Michael Weinstein was a pioneer in fighting the stigma around HIV since the early 1980s. So why are people so upset with his activism these days?
Lyndon H. LaRouche is not a name many Californians in the know say with a smile. As many Americans were still learning about the onslaught of a new, deadly and mysterious virus, LaRouche was inciting a panic and devised one of the most notorious propositions in the state’s history: Proposition 64, which qualified for the ballot in 1986 with 700,000 signatures and would have required those who tested positive for HIV as well as those who had been exposed to it, to possibly be quarantined.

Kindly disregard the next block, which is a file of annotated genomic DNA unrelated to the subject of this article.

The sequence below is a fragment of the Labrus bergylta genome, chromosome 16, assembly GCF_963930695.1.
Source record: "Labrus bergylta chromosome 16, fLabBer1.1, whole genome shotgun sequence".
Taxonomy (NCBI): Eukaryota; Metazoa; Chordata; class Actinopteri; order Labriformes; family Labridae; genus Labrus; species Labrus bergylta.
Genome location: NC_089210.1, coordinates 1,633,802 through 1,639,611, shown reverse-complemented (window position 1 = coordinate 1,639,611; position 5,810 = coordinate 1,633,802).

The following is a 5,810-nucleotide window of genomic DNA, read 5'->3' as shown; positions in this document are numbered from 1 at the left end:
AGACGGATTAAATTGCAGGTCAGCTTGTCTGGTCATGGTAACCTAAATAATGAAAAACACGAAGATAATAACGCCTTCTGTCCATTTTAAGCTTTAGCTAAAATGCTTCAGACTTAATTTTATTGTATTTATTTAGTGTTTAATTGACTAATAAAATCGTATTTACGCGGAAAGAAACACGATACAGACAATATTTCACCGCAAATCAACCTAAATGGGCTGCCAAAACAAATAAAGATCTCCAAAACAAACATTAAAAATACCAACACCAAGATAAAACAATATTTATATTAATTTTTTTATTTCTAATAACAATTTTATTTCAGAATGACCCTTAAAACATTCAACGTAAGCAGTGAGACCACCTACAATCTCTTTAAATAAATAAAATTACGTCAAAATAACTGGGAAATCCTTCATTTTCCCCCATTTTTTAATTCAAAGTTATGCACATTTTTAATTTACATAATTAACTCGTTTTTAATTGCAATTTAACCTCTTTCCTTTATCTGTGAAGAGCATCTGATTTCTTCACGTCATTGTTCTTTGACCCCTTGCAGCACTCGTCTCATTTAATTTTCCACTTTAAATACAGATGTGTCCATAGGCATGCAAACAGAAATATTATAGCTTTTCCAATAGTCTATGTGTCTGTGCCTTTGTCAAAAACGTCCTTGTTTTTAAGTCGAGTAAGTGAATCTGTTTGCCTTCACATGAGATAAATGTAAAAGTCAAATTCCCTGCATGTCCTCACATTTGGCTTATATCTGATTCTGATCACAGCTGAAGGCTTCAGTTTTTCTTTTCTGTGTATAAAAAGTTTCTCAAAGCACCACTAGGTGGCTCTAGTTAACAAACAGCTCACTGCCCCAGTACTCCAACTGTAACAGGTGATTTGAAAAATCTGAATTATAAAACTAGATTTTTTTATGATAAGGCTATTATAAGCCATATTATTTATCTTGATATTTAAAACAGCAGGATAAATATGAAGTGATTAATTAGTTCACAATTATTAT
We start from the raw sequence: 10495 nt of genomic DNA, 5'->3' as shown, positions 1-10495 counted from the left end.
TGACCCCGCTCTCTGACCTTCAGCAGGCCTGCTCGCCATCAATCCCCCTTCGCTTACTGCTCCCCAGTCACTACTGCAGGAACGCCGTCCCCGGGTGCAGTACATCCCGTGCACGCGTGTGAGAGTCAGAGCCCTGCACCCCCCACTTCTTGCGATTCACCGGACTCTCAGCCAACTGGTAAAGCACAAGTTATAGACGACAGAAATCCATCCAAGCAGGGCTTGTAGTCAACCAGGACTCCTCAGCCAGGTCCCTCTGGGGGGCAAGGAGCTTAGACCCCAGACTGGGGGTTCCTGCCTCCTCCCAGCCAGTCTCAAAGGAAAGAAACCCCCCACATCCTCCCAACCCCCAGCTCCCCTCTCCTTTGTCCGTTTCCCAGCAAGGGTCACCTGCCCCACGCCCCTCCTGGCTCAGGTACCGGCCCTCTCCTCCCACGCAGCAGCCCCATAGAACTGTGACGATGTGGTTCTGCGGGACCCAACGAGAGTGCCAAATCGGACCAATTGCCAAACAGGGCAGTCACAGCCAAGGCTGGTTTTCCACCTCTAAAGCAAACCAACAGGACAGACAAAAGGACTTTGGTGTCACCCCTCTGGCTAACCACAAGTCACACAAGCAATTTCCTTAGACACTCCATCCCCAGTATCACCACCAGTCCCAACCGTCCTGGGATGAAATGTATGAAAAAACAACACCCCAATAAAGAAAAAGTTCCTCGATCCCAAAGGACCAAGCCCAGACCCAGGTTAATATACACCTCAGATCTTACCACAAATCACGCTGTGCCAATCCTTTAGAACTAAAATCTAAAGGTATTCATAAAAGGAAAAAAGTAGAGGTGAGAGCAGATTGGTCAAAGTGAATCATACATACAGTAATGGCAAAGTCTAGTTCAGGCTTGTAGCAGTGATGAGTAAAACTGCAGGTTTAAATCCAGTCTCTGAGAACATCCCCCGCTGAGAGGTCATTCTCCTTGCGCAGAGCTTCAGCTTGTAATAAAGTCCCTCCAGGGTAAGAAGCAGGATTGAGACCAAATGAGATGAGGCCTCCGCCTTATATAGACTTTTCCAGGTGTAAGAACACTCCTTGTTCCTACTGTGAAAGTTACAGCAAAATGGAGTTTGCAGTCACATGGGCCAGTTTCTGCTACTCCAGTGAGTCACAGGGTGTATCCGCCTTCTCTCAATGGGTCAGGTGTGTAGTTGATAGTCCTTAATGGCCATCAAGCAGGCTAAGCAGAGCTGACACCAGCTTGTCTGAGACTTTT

But despite LaRouche’s legion of followers to Prevent AIDS Now Initiative Committee (PANIC — yes, ”panic”), the ballot initiative was defeated by Michael Weinstein and a wall of activist opposition with the backing of nearly ever California politician.
By 1986, Weinstein had already been a face of the movement fighting HIV and AIDS, and by the end of the decade, he and a group of friends were building a way to live and die with dignity in the face of AIDS. The AIDS Healthcare Foundation was an early …read more